A Massive Open Online Course, in my mind, is a way of trying to use the internet to get lots of people talking about a specific thing. As has been mentioned by others lots of great learning happens on the internet already. There are discussion forums, and websites and communities everywhere that people go to and learn things with. Those things are often massive, mostly open and obviously online. The massiveness and the openness are critical. They provide enough weight of opinion that things generally agreed upon as reasonable are seen as reasonable – “One should not use power tools drunk” – but things that are the subject of differing opinions – “you should use renewable forest trees” – are represented in this way as well. These same advantages apply to the MOOC, but it’s the ‘course’ bit that makes it different. The word course implies lots of institutional things, potentially, but what is at the core of its meaning is a time based, sequenced series of topics that reflect a certain context. We will cover these topics, over this time, with the intent of achieving that goal over there. It’s an invitation to a conversation. It’s not, in my opinion, as cool as a community, but it offers the potential for community to form because it allows for a rallying point for discussion.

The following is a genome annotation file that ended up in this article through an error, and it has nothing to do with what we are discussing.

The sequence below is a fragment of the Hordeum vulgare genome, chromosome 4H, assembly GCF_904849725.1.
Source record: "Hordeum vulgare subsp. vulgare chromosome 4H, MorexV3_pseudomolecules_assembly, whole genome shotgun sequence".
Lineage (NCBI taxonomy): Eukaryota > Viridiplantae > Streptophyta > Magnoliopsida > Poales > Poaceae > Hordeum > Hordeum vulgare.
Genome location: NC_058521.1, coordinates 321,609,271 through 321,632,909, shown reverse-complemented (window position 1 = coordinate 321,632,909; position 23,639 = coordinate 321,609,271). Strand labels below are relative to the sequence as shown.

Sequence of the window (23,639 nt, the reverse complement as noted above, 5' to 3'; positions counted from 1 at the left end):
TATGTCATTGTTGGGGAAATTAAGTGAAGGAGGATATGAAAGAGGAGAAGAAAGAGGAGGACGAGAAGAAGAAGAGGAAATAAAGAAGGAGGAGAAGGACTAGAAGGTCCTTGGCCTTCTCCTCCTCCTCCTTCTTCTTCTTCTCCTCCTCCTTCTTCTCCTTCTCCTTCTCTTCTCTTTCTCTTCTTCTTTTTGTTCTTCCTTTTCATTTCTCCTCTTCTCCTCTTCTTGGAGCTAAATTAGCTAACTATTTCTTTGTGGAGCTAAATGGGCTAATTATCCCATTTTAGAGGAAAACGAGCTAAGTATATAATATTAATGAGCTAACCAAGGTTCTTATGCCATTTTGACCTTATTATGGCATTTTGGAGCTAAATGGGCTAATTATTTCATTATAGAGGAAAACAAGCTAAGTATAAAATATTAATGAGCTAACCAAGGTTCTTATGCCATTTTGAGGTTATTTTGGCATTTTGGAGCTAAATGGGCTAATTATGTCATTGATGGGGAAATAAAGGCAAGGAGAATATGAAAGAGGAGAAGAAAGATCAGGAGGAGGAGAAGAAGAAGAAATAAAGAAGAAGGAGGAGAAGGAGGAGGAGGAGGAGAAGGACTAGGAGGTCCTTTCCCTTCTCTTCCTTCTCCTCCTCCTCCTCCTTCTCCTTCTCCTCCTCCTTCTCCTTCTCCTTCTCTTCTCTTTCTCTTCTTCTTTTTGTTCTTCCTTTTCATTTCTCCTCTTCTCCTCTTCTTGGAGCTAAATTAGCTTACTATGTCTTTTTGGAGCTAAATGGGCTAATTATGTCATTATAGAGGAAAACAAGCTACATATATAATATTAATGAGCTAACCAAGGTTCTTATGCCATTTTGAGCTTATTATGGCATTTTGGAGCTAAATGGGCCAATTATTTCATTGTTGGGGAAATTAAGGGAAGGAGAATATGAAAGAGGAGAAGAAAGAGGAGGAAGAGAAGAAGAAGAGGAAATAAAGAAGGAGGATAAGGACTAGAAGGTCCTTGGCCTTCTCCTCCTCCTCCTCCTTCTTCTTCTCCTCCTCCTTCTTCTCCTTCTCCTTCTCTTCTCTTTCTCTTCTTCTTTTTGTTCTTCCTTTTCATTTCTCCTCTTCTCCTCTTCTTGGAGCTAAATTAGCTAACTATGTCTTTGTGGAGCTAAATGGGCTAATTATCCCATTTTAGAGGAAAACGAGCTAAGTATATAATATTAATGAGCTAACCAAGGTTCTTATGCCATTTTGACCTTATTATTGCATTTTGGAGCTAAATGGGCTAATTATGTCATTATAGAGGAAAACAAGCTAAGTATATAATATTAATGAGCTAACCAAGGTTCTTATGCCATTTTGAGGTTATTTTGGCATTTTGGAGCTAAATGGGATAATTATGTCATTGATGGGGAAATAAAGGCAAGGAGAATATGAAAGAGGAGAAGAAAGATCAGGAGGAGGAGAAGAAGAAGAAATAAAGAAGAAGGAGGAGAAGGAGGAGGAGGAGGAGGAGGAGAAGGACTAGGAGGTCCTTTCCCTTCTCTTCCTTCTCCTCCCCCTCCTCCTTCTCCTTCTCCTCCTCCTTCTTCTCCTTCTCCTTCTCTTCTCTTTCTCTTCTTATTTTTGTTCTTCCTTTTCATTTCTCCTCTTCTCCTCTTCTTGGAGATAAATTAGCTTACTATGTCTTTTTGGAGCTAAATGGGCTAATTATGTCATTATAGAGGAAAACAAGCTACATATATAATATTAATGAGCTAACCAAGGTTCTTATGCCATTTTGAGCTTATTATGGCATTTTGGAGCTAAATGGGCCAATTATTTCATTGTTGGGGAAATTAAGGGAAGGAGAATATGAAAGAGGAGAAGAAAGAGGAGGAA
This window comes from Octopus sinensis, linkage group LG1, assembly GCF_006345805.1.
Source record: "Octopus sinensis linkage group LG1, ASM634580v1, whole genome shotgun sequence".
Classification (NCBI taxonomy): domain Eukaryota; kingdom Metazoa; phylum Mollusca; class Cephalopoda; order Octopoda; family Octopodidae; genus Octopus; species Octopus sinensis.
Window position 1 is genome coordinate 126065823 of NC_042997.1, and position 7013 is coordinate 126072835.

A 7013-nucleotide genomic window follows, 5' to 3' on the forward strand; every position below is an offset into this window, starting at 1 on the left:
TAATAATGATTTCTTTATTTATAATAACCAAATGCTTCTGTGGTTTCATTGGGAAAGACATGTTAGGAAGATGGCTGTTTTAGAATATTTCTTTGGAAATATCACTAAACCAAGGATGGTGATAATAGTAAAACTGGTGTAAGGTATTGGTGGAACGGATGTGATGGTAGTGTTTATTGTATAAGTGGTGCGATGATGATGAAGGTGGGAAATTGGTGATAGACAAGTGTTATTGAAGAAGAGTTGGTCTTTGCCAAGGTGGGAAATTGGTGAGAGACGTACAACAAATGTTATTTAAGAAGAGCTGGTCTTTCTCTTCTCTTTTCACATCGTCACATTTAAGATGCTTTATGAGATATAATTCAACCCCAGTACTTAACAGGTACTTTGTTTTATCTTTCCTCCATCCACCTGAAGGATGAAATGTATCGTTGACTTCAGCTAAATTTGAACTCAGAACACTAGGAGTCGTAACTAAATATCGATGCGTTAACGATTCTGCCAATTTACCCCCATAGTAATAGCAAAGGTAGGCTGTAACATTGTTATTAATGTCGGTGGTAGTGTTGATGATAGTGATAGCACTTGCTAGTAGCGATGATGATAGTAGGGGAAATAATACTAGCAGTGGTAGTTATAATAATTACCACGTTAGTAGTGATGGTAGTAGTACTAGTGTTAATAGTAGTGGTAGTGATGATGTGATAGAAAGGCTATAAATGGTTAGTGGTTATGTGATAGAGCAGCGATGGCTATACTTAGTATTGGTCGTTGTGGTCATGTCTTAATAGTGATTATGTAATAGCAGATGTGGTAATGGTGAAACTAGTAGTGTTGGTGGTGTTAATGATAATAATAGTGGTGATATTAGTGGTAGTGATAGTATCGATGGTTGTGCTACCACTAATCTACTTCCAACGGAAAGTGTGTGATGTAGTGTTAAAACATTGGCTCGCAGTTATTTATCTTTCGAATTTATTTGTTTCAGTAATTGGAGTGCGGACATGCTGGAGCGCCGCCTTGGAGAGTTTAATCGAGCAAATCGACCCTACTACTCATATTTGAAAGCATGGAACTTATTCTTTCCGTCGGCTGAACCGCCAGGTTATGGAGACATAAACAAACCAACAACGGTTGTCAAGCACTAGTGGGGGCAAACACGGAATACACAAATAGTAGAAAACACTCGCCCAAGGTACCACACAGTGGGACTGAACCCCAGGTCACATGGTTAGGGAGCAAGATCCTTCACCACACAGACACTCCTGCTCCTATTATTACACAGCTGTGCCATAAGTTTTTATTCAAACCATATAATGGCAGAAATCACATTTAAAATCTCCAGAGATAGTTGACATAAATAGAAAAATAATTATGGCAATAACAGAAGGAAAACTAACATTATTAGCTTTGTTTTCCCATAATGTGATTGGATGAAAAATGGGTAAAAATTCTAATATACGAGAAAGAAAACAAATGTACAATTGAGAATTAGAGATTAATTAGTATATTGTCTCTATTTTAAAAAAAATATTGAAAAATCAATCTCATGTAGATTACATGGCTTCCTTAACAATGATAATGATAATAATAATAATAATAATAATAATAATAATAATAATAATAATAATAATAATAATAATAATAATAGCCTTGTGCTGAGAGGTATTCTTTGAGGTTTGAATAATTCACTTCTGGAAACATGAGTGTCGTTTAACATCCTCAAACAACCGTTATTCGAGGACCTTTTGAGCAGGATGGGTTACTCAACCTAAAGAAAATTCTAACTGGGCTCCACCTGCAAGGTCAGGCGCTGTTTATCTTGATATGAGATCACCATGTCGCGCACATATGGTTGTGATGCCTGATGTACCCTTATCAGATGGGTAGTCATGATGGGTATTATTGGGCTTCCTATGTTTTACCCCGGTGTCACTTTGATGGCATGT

Rhizomatic Learning – What are we teaching?
This means different things to different people. I like to think of it as the practical results of some very particular philosophical views on knowing. The philosophy that informs it (see A Thousand Plateaus) posits, among other things, a world that is uncertain. This has great potential, in that it means knowing can be shaped, it is flexible, responsive, resilient – like the rhizome itself. It is also a world where looking for what is ‘true’ is mostly a question of looking for who has the power to define it as true. Where things are not tidy, where the complex web of ideas is less like a perfect spider’s web and more like water dripping through broken glass. It’s not a mystery novel with a person who-dunnit who you just don’t know about yet, but more like everyday life, full of decisions that have no right answer.
How the MOOC serves this